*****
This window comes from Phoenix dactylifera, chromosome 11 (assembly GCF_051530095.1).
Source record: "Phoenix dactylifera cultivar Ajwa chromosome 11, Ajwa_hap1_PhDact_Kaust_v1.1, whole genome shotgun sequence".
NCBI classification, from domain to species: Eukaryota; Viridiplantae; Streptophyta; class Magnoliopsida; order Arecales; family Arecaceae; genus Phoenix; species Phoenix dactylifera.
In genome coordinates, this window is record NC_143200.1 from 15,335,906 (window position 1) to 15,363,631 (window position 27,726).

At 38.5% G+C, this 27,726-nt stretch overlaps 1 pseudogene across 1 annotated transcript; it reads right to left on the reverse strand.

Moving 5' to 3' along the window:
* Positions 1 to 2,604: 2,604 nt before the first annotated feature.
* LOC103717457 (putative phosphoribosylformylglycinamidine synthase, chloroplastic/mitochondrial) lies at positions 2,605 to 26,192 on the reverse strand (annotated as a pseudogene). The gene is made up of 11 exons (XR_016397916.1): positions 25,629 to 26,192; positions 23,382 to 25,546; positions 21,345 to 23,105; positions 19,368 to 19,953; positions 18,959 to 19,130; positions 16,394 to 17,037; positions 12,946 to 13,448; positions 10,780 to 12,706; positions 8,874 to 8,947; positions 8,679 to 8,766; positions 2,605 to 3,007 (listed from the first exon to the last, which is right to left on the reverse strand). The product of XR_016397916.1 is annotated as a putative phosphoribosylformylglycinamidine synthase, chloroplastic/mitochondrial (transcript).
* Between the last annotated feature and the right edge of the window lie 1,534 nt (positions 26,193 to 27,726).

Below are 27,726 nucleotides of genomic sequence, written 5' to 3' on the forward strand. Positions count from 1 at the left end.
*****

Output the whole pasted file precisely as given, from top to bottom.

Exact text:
This window comes from Phoenix dactylifera, chromosome 11 (assembly GCF_051530095.1).
Source record: "Phoenix dactylifera cultivar Ajwa chromosome 11, Ajwa_hap1_PhDact_Kaust_v1.1, whole genome shotgun sequence".
NCBI classification, from domain to species: Eukaryota; Viridiplantae; Streptophyta; class Magnoliopsida; order Arecales; family Arecaceae; genus Phoenix; species Phoenix dactylifera.
In genome coordinates, this window is record NC_143200.1 from 15,335,906 (window position 1) to 15,363,631 (window position 27,726).

At 38.5% G+C, this 27,726-nt stretch overlaps 1 pseudogene across 1 annotated transcript; it reads right to left on the reverse strand.

Moving 5' to 3' along the window:
* Positions 1 to 2,604: 2,604 nt before the first annotated feature.
* LOC103717457 (putative phosphoribosylformylglycinamidine synthase, chloroplastic/mitochondrial) lies at positions 2,605 to 26,192 on the reverse strand (annotated as a pseudogene). The gene is made up of 11 exons (XR_016397916.1): positions 25,629 to 26,192; positions 23,382 to 25,546; positions 21,345 to 23,105; positions 19,368 to 19,953; positions 18,959 to 19,130; positions 16,394 to 17,037; positions 12,946 to 13,448; positions 10,780 to 12,706; positions 8,874 to 8,947; positions 8,679 to 8,766; positions 2,605 to 3,007 (listed from the first exon to the last, which is right to left on the reverse strand). The product of XR_016397916.1 is annotated as a putative phosphoribosylformylglycinamidine synthase, chloroplastic/mitochondrial (transcript).
* Between the last annotated feature and the right edge of the window lie 1,534 nt (positions 26,193 to 27,726).

Below are 27,726 nucleotides of genomic sequence, written 5' to 3' on the forward strand. Positions count from 1 at the left end.